Plan your stay
HalifaxThe Artworks is an Independent Art School and creative powerhouse. We champion the revival of the British Art School with its tradition for inventi...The Artworks is an Independent Art School and creative powerhouse. We champion the revival of the British Art School with its tradition for invention, opportunity and creativity. Our highly experienced artist tutors provide quality and accessible arts provision to cultivate truly outstanding arts, design & crafts that is open to all. We welcome people from all walks of life, to learn to think through their hands. Our collegiate aim, with its rich mix of experience, age, story, and conducive atmosphere is what makes us. Set in the glorious and historic GII* Industrial Textiles Mill at Shaw Lodge, Halifax, we enjoy world class facilities set in vast spaces. We occupy over 15,000 sq ft across 3 floors with well equipped studios, school workshop, print rooms and galleries where learners develop their skills across a huge range of modern and traditional arts, design and crafts, supporting their progress and advancement toward independent practice and enterprise. 1830 Gallery is a traditional and contemporary art space ideally located in the grade 2 listed Shaw lodge in Halifax. We host a broad range of exhibitions from national and international artists & designers. We also showcases Artworks led events. Equipped as a professional venue and suitable for a wide range of visitors; lectures, talks, community gatherings, film & photo shoots, conferences, meeting spaces, training days, business away days and more can be catered for. The 1830 Gallery is a spacious, comfortable environment, offering great natural light, exhibition lighting, heating, professional Audio & Visual equipment, a kitchen, conference seating, toilets, and level access. If you would like to discuss the hire of our 1830 Gallery space please contact Craig Barritt on firstname.lastname@example.org or Lauren Iredale on email@example.com.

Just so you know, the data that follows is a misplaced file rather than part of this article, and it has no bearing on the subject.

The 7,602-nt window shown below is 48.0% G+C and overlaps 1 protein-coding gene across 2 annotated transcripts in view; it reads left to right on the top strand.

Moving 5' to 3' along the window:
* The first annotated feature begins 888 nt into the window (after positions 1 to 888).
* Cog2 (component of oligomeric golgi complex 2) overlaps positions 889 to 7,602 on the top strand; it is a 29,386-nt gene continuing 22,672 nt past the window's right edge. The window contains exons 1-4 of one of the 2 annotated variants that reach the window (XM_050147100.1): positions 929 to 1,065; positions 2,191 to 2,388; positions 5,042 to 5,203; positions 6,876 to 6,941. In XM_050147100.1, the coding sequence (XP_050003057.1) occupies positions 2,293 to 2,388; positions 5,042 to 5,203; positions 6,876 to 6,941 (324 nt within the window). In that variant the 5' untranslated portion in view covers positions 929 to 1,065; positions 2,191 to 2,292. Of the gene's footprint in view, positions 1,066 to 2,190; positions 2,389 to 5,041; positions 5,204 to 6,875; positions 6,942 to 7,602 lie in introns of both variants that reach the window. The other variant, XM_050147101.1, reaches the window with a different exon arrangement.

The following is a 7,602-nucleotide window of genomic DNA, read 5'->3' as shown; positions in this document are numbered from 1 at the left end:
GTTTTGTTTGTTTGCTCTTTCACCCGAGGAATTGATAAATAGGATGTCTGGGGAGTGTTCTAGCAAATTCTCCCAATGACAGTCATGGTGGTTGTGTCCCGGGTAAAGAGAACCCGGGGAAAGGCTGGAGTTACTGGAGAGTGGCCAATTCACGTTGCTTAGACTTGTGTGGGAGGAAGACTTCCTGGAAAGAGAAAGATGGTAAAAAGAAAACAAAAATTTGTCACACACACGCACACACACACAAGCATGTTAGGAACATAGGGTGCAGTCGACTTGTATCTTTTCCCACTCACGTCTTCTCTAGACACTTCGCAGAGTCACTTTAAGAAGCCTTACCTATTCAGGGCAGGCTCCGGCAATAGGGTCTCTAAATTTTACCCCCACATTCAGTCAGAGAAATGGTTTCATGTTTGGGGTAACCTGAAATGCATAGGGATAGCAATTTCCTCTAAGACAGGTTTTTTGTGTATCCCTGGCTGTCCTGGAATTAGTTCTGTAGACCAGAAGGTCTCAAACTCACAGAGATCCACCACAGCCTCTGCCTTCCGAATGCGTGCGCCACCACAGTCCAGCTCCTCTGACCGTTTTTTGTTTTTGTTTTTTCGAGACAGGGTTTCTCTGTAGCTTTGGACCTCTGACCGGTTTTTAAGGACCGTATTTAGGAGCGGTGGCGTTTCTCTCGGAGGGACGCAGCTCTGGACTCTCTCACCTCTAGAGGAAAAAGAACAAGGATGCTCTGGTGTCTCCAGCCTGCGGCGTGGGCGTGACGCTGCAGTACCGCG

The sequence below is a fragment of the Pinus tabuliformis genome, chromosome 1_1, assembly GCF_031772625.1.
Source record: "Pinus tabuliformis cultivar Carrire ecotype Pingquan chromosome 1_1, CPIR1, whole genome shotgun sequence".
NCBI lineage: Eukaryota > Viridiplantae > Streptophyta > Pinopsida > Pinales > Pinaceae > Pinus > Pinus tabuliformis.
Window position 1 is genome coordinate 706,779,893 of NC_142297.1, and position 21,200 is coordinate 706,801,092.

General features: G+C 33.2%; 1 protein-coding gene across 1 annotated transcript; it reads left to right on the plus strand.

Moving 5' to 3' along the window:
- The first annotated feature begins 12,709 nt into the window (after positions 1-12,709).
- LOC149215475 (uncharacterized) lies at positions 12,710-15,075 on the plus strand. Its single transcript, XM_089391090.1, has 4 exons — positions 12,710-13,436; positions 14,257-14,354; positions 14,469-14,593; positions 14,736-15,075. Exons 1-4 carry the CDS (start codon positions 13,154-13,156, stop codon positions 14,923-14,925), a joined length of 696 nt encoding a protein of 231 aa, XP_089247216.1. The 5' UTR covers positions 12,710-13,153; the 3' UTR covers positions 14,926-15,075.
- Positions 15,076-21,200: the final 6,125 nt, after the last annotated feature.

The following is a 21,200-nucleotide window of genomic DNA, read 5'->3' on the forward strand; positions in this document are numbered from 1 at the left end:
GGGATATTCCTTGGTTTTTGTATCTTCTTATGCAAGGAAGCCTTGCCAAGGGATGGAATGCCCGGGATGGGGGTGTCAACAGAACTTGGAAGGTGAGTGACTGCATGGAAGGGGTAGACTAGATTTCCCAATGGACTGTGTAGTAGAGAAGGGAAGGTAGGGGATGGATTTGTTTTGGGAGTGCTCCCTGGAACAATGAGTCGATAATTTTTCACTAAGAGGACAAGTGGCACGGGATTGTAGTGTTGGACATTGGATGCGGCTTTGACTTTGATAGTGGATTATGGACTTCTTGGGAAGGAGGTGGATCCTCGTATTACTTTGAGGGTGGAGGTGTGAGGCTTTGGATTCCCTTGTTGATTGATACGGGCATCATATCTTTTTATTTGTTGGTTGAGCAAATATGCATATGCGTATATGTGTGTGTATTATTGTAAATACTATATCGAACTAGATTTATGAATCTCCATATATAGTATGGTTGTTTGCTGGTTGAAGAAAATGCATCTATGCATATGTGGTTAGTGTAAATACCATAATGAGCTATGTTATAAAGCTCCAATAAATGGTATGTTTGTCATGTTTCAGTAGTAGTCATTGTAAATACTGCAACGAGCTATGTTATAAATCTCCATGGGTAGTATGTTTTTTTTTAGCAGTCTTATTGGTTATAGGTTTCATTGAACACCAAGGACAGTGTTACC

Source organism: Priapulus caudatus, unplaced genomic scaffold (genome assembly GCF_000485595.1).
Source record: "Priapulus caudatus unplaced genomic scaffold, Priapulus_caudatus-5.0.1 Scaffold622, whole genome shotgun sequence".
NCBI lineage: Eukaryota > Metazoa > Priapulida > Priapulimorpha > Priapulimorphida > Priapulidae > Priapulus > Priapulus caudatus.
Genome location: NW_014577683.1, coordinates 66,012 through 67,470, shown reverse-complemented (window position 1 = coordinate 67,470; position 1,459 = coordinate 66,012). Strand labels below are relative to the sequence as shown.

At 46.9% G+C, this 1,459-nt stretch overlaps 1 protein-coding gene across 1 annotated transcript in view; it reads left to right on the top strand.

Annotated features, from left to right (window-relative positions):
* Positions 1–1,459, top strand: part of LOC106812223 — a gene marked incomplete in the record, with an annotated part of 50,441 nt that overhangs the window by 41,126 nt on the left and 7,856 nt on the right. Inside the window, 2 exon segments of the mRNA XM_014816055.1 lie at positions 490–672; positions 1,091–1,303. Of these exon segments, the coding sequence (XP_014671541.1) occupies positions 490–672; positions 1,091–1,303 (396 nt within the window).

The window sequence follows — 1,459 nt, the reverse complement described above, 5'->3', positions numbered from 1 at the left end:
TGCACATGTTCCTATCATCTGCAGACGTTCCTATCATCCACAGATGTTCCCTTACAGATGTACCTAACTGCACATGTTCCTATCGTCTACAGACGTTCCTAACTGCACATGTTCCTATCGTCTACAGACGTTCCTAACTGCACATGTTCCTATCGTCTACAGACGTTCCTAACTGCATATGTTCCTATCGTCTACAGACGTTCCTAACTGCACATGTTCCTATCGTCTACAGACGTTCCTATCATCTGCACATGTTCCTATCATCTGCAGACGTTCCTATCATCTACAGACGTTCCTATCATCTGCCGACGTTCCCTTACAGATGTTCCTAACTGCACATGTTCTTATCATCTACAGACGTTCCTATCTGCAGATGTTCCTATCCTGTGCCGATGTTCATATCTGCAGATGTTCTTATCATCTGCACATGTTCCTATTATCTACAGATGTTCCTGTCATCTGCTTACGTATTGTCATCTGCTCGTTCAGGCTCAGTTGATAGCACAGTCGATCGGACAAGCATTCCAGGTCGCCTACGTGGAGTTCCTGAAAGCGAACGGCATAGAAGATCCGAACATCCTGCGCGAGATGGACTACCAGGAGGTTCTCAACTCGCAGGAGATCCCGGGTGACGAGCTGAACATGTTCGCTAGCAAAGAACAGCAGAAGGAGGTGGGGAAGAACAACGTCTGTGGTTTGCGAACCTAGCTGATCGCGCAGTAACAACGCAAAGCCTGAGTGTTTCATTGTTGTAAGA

HalifaxEat, drink, shop, pamper yourself with health & beauty treatments and enjoy art at Dean Clough! These converted mills, formerly the largest car...Eat, drink, shop, pamper yourself with health & beauty treatments and enjoy art at Dean Clough! These converted mills, formerly the largest carpet manufacturing factory in the world, are now home to about 150 businesses and arts venues. These include the Crossley Gallery, I.O.U and the Viaduct Theatre; bars and restaurants such as Eds Urban Eats. The Loom Lounge, Engine Room Cafe & Kitchen, Mill Bar & Kitchen, Babar Khan Restaurant & Buffet, Stod Fold and Riccis Tapas and Cicchetti. You can also shop at Jack Wills, The Design Shop, Pam's Shop and The Loom Lounge Roastery. Don't forget to see the (ever growing) Lego model of Dean Clough - it's awesome!
Hebden BridgeOur 120 seat auditorium gives the theatre a wonderfully intimate atmosphere and the Waterside Bar and patio area help to make a visit to The Little...Our 120 seat auditorium gives the theatre a wonderfully intimate atmosphere and the Waterside Bar and patio area help to make a visit to The Little Theatre a thoroughly enjoyable experience. The Art Deco styled bar is open before, during and after the performance for the benefit of theatre patrons. Tea, coffee and drinks are available and bar drinks can be preordered. In good weather, drinks can be enjoyed on the canal-side patio. We can accommodate wheelchair users. Please let us know your requirements when you book so that we can ensure you have an enjoyable visit to our theatre.